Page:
The Best Lego Games Ranked

The Best Lego Games Ranked

LEGO is an indomitable toy titan, with sets spanning countless IPs and original settings. Yet, for as many real-life toys, the company has an immense catalog of digital delights well worth playing. Here’s our ranking of the top LEGO games, from retro classics to modern hits!

That Tracks – Lego Loco for PC

Photo Credit: LEGO

LEGO LOCO is an extremely peculiar city simulator. Yes, you read that right – while technically a game about trains, LEGO LOCO is just as focused on simulating the lives of the many LEGO denizens you oversee. What’s more, you can utterly demolish the 4th wall whenever you engage with the various citizens. It’s up to you to ensure they’re taken care of or tortured to the brink of insanity.

Originally conceived as a simple desktop program, LEGO LOCO evolved into what can honestly be described as an elaborate, remarkably charming shitpost of a game. There is no real end goal or struggle. You can infinitely place objects around a town. Combining some objects results in surprise bonus objects, like a rocket ship that can actually launch into space or a Voltron mech. The intro sequence is a sight to behold as well:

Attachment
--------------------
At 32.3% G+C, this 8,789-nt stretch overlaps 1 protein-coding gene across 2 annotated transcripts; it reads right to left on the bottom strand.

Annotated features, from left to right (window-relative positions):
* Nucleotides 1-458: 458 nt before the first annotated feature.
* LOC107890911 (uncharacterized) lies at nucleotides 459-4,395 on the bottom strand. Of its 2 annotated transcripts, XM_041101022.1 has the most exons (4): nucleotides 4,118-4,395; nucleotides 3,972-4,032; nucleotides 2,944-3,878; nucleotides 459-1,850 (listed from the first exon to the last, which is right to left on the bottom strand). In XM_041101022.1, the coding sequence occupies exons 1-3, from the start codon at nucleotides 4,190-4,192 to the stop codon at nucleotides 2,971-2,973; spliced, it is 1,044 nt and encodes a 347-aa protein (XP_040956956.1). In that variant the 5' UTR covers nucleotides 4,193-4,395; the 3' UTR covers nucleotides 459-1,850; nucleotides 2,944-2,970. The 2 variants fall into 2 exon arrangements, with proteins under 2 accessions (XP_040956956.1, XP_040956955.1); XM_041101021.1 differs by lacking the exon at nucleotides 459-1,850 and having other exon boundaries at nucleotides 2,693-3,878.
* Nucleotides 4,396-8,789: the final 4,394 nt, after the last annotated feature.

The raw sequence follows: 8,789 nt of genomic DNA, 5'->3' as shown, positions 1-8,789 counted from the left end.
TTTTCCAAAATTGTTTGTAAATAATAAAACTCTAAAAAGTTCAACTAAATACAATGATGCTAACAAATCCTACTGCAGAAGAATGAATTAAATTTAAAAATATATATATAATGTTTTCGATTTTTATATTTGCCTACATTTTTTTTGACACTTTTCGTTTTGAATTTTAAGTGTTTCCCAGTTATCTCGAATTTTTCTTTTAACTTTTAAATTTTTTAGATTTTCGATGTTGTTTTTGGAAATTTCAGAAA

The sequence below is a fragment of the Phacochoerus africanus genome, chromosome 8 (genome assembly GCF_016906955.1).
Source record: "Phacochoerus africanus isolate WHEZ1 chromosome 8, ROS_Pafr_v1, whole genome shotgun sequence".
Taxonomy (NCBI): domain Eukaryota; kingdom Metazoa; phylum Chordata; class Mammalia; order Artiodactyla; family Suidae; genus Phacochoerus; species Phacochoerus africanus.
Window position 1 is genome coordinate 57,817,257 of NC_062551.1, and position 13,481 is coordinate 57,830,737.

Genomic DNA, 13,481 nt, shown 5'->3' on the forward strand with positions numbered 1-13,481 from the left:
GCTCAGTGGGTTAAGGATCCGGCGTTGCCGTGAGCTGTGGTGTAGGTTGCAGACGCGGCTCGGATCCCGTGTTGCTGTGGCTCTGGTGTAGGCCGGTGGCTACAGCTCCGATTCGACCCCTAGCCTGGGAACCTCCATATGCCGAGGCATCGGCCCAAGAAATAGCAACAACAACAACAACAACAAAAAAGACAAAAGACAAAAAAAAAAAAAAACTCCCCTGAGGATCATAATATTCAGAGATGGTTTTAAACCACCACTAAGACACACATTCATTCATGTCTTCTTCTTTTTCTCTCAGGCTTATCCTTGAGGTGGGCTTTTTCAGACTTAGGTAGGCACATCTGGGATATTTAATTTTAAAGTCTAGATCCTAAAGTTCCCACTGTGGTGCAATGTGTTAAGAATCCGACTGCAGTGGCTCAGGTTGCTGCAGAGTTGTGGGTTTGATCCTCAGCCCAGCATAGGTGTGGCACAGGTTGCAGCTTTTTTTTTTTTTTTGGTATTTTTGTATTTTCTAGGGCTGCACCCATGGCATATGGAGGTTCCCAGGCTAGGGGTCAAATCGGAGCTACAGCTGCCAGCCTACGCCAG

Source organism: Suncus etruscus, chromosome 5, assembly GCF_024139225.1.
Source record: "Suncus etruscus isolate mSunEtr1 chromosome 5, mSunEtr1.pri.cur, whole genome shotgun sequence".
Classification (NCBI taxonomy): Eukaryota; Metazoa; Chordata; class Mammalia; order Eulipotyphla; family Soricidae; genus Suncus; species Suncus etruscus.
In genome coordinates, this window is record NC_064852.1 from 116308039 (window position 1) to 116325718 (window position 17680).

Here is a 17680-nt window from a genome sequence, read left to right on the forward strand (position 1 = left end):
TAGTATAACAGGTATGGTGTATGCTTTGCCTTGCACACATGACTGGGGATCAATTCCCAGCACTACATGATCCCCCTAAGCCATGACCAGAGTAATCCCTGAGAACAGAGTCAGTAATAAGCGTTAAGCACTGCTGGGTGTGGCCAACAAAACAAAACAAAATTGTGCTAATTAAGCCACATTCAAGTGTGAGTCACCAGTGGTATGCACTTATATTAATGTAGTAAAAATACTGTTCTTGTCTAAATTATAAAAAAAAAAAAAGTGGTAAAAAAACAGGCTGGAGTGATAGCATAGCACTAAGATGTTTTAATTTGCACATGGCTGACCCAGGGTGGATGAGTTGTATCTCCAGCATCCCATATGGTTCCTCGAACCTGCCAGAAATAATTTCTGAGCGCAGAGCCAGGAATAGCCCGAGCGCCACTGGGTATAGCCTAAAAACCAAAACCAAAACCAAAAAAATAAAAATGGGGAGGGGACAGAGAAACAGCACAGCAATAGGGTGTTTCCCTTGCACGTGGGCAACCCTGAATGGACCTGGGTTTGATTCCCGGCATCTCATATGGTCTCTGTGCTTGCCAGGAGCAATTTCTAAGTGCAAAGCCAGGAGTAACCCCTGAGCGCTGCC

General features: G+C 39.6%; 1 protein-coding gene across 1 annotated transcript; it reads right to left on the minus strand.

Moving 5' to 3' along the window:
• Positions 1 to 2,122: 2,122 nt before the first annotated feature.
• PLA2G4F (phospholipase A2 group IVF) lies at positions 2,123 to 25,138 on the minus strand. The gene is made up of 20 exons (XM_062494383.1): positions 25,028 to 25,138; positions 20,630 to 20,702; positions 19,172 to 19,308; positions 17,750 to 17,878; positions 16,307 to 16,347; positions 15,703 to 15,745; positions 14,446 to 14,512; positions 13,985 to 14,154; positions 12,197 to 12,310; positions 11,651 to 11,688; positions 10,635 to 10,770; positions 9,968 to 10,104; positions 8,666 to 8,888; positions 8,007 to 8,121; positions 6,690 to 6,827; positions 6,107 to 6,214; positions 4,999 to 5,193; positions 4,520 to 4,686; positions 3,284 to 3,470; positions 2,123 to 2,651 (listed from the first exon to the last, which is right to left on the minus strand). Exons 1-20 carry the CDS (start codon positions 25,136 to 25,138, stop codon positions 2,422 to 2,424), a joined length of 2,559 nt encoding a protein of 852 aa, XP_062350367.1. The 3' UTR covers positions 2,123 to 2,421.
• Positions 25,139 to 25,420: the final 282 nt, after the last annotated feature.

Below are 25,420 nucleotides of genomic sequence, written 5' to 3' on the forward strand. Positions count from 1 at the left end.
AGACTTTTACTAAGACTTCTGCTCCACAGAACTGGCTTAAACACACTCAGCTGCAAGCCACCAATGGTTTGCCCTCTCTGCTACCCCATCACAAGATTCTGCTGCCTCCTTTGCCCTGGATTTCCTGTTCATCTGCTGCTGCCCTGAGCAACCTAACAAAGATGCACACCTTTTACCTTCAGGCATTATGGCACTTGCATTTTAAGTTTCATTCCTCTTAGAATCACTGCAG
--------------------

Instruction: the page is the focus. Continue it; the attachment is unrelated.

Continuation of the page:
Video Source: Snarkie3

Every single item and person is loaded with soundbites. You can name them all, too, in addition to being able to create postcards that fictional LEGO people will respond to. Is there a reason to do any of this? Not really, but it’s incredibly fun regardless!

That warrants mentioning LEGO LOCO two decades onward – it understands the energy of kids playing with LEGO bricks. It might not be a traditional experience, but the best LEGO games are anything but conventional. Considering the sheer number of biomes and unique bonuses you can find across, there’s a ton of heart you can appreciate. Calling it a game is an immense stretch, but it’s a brilliant plaything for kids to tool around with.


Photo Credit: LEGO

LEGO Racers 2 is one of only a handful of LEGO sequels, released at a pivotal point in the company’s history. They tried to appeal to modern sensibilities with everything from Bionicle to Galaior.

Man, remember Galidor? That certainly was a thing.

LEGO Racers 2 tries to be bigger and better than its last-gen predecessor. There are GTA-style sandbox environments, cars that deconstruct as you take damage, and impressive draw distances. How much it misunderstands the original game’s appeal keeps it from topping the ranks of the best LEGO games. The construction options for your car are oddly limited, there are fewer unique zones to race in, and many of the courses feel familiar because they reuse those same sandbox environments.